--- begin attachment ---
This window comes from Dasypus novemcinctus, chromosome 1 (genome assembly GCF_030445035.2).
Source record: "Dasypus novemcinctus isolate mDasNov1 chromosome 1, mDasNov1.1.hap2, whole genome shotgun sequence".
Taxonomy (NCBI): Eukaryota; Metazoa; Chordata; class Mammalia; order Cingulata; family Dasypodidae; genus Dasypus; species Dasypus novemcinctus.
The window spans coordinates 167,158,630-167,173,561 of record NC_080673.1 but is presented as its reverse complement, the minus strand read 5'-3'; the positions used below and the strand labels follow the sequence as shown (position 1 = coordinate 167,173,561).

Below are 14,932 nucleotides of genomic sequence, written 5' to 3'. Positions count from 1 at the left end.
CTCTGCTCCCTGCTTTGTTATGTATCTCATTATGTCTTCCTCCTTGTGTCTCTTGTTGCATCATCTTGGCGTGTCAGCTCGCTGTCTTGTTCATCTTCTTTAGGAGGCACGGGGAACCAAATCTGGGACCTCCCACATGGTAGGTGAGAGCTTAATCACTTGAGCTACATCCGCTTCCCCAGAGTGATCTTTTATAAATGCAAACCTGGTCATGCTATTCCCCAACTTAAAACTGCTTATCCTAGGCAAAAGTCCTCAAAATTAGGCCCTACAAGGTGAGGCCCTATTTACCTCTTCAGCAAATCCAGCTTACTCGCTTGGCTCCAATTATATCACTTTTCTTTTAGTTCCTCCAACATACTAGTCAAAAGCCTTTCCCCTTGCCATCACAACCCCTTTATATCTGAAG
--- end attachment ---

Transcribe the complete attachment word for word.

This window comes from Dasypus novemcinctus, chromosome 1 (genome assembly GCF_030445035.2).
Source record: "Dasypus novemcinctus isolate mDasNov1 chromosome 1, mDasNov1.1.hap2, whole genome shotgun sequence".
Taxonomy (NCBI): Eukaryota; Metazoa; Chordata; class Mammalia; order Cingulata; family Dasypodidae; genus Dasypus; species Dasypus novemcinctus.
The window spans coordinates 167,158,630-167,173,561 of record NC_080673.1 but is presented as its reverse complement, the minus strand read 5'-3'; the positions used below and the strand labels follow the sequence as shown (position 1 = coordinate 167,173,561).

Below are 14,932 nucleotides of genomic sequence, written 5' to 3'. Positions count from 1 at the left end.
CTCTGCTCCCTGCTTTGTTATGTATCTCATTATGTCTTCCTCCTTGTGTCTCTTGTTGCATCATCTTGGCGTGTCAGCTCGCTGTCTTGTTCATCTTCTTTAGGAGGCACGGGGAACCAAATCTGGGACCTCCCACATGGTAGGTGAGAGCTTAATCACTTGAGCTACATCCGCTTCCCCAGAGTGATCTTTTATAAATGCAAACCTGGTCATGCTATTCCCCAACTTAAAACTGCTTATCCTAGGCAAAAGTCCTCAAAATTAGGCCCTACAAGGTGAGGCCCTATTTACCTCTTCAGCAAATCCAGCTTACTCGCTTGGCTCCAATTATATCACTTTTCTTTTAGTTCCTCCAACATACTAGTCAAAAGCCTTTCCCCTTGCCATCACAACCCCTTTATATCTGAAG